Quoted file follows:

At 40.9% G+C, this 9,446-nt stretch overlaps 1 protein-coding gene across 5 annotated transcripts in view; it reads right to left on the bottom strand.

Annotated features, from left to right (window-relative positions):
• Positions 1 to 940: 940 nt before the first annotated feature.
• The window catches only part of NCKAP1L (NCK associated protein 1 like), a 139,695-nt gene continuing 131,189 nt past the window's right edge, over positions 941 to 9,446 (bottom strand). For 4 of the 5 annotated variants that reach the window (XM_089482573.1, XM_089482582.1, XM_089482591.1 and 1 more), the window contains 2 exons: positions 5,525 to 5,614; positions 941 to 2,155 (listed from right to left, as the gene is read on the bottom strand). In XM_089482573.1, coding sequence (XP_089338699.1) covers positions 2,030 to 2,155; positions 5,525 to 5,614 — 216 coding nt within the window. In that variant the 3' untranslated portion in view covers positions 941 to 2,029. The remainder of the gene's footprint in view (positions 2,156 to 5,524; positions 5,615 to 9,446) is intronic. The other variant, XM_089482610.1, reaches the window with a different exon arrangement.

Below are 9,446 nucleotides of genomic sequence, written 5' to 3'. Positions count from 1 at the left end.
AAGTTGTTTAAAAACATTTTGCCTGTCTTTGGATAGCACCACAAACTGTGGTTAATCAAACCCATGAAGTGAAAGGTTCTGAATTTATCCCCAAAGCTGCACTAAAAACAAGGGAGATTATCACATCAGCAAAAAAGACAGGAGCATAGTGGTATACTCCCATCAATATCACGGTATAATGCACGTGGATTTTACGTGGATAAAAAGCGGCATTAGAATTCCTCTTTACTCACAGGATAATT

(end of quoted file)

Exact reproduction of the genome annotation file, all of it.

At 40.9% G+C, this 9,446-nt stretch overlaps 1 protein-coding gene across 5 annotated transcripts in view; it reads right to left on the bottom strand.

Annotated features, from left to right (window-relative positions):
• Positions 1 to 940: 940 nt before the first annotated feature.
• The window catches only part of NCKAP1L (NCK associated protein 1 like), a 139,695-nt gene continuing 131,189 nt past the window's right edge, over positions 941 to 9,446 (bottom strand). For 4 of the 5 annotated variants that reach the window (XM_089482573.1, XM_089482582.1, XM_089482591.1 and 1 more), the window contains 2 exons: positions 5,525 to 5,614; positions 941 to 2,155 (listed from right to left, as the gene is read on the bottom strand). In XM_089482573.1, coding sequence (XP_089338699.1) covers positions 2,030 to 2,155; positions 5,525 to 5,614 — 216 coding nt within the window. In that variant the 3' untranslated portion in view covers positions 941 to 2,029. The remainder of the gene's footprint in view (positions 2,156 to 5,524; positions 5,615 to 9,446) is intronic. The other variant, XM_089482610.1, reaches the window with a different exon arrangement.

Below are 9,446 nucleotides of genomic sequence, written 5' to 3'. Positions count from 1 at the left end.
AAGTTGTTTAAAAACATTTTGCCTGTCTTTGGATAGCACCACAAACTGTGGTTAATCAAACCCATGAAGTGAAAGGTTCTGAATTTATCCCCAAAGCTGCACTAAAAACAAGGGAGATTATCACATCAGCAAAAAAGACAGGAGCATAGTGGTATACTCCCATCAATATCACGGTATAATGCACGTGGATTTTACGTGGATAAAAAGCGGCATTAGAATTCCTCTTTACTCACAGGATAATT